As you may remember, not long after Tesla opened its car factory in Shanghai, China, the automaker was under a host of scrutiny. It came not only from protestors fabricating stories about brake failure, but also from government concerns with the EVs' built-in cameras, which the cars use for advanced driver-assist systems, as well as a built-in dashcam and the Sentry Mode security system, which all come standard.

In summary, China has concerns that such cars could enter a military base, or really any other high-security location, and capture footage. The footage captured by Tesla's in-car camera systems can be stored locally and then shared. Moreover, Tesla's vehicles send data back to the cloud, which could be cause for concern.

We haven't heard much about the issue since Tesla's major concerns in China have seemed to subside. However, according to a recent report by Electrek, Tesla's vehicles are now banned from entering Beidaihe, a resort town near Shanghai. In fact, the town has banned all Tesla's EVs for the next two months due to concerns related to spying.

While Tesla has had its fair share of setbacks and issues in China, it's important to note that the company appears to have a successful relationship with the country and its leaders. Tesla is actually the first foreign carmaker to own its own factory in China that's not part of the usual joint-venture situation. In all other cases, China has required that outside automakers partner up with a local company to run a factory and sell cars.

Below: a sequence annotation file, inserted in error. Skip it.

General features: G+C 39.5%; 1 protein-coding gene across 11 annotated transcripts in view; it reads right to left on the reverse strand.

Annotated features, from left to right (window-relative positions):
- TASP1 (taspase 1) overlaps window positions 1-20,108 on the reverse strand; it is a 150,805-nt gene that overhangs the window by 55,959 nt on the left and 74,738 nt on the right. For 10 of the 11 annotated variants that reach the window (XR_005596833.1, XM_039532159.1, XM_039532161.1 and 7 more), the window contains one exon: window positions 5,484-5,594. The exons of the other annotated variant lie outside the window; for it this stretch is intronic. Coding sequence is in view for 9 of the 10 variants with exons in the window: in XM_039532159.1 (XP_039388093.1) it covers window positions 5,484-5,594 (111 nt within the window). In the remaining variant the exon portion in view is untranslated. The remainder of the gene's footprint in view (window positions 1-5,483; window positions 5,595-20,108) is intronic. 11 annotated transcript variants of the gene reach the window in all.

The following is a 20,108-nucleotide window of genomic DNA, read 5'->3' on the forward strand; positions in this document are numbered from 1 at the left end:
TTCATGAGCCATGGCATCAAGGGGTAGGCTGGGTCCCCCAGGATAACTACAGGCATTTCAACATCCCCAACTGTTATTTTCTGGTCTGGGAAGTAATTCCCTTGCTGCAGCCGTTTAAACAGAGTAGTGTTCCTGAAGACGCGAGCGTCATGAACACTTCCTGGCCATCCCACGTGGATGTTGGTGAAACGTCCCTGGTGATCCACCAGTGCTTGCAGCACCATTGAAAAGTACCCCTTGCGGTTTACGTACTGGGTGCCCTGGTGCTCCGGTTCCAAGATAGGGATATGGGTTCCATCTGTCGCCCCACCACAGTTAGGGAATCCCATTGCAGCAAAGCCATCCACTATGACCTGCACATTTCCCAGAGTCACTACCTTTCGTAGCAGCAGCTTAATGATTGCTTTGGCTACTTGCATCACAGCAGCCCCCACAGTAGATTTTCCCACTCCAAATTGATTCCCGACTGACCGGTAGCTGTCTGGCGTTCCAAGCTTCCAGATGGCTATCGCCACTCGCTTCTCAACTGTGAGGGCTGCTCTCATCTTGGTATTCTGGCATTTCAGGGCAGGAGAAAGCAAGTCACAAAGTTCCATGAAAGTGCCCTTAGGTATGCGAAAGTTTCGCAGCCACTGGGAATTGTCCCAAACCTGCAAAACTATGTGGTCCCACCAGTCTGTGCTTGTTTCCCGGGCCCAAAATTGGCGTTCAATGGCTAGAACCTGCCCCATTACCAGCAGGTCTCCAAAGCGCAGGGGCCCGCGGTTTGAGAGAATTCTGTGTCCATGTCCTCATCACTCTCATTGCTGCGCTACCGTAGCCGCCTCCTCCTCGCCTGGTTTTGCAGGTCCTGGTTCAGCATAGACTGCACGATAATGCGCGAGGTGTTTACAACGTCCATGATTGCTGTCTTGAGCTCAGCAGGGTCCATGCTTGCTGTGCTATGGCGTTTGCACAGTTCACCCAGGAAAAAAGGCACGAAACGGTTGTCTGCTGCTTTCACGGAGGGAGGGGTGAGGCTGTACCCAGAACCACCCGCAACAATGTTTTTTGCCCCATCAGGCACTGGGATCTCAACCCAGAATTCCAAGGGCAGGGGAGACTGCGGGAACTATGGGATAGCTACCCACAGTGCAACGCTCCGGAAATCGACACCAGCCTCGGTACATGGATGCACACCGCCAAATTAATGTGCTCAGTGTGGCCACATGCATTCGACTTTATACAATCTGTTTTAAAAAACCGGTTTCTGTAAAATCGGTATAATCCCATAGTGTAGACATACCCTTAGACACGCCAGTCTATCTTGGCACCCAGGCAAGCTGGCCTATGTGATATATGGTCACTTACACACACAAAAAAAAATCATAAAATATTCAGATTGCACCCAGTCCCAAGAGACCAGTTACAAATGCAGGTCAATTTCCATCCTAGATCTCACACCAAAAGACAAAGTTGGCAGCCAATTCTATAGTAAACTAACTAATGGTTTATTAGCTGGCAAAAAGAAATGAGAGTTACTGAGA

Regardless of Tesla's relationship with China, it makes sense that the country's leaders would continue to have concerns over the potential for the cars to record sensitive information that could get into the wrong hands. This is especially true as there's a war underway in Ukraine at the moment, and Russia is causing concern for countries across the globe.

When the earlier reports surfaced, Tesla CEO Elon Musk assured China that it's not using its vehicles to spy. He also added that the company would rely on local storage for all data collected from Tesla's cars in China. The automaker went on to create a data center in China for storing the information. 

Nonetheless, according to Electrek, government officials in Beidaihe recently issued the following statement:

"Tesla cars will be prohibited from entering the Chinese coastal district of Beidaihe, site of a secretive annual summer party leadership conclave, for at least two months starting on July 1, a local traffic police official told Reuters on Monday."

It seems local officials don't want to have to worry about Tesla's vehicles getting anything related to the secretive summer party leadership conclave on camera. However, an anonymous official from the Beidaihe Traffic Police Brigade, who reportedly provided a statement to Reuters, only noted concerns with "national affairs." 

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